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The art of props and costumes can sometimes be an invisible one for viewers, only really noticeable when the team does something that feels wrong. The devil is in the detail—those small pieces that appear on the set, whether it’s a flagon appropriate to the 1600s or a vibrant costume that sets the tone of the scene. When everything comes together to create the right atmosphere, the props and costumes feel seamless, an enhancement of the world.
While their names might be unfamiliar, The Sandman costume designer Sarah Arthur and property master Gordon Fitzgerald have both worked on high-profile projects. Arthur has served as costume designer on such projects as Sherlock and A Discovery of Witches. Fitzgerald worked with The Sandman actor Gwendoline Christie as the property master on Game of Thrones, as well as on previous Neil Gaiman project Good Omens. “It’s been a lot of Gaiman for the last three years!” Fitzgerald jokes.
Den of Geek spoke to Arthur and Fitzgerald to take a look behind the scenes at some of the primary props and costumes that viewers will notice when the comic book adaptation hits their screens.
As Sandman fans know, the first story in the graphic novels follows Dream, recently freed from imprisonment, as he works to regain his three items of office in order to restore him to his former power. One of the most iconic of these is the Helmet of Dreams, which covers his full face. Typically, a piece like this would be the duty of the props department, but for The Sandman, because it’s important for Dream to wear it, the design and creation were handled by the costumers. “That was quite a challenge,” says Arthur.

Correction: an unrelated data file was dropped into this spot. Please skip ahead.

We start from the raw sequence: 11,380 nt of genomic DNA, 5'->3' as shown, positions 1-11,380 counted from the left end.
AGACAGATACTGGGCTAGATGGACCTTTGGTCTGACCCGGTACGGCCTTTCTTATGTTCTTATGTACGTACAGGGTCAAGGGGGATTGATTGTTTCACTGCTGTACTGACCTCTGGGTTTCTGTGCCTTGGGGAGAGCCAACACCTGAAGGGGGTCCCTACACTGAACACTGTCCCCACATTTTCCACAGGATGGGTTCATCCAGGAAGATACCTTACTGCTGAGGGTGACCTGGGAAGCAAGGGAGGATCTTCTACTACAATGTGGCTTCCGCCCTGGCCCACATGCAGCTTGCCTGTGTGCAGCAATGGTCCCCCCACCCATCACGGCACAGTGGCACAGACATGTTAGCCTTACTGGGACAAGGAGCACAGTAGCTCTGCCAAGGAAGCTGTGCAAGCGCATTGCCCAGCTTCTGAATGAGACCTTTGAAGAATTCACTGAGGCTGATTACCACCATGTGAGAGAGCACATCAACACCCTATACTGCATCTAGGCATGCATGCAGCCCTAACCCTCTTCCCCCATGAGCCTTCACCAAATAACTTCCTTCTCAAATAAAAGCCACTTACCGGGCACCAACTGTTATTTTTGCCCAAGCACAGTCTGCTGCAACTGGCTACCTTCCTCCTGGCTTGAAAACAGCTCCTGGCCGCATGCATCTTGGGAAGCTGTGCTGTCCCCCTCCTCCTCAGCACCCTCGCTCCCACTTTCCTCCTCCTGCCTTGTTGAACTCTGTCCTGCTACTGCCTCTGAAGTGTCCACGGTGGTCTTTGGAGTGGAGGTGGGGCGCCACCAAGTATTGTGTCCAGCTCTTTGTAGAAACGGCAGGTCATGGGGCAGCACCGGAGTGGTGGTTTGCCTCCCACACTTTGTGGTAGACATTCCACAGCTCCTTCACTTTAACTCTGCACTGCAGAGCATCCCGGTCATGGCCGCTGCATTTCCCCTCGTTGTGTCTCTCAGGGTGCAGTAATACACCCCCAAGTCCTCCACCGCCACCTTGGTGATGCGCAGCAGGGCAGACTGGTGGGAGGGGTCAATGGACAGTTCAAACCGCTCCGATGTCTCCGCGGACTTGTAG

The props and costumes teams worked together closely on the helmet because it “had to appear in a bag, kind of like an old-fashioned carpetbag,” Fitzgerald says. “We had to work with costume to make sure that what they had fit into the bag we were going to provide.” The solution? The helm was designed as a foldable piece. “It was about four feet long,” Fitzgerald notes, so if it hadn’t been able to fold, “the bag would be enormous!”
Arthur also notes that the team, at the behest of Allan Heinberg and Neil Gaiman, made every effort to stick close to the comics. She says that viewers will see some very close matches to the original art: “When Dream came down into Roderick’s house, we laid out the cloak like it was laid out in the comic. We did little things like that.”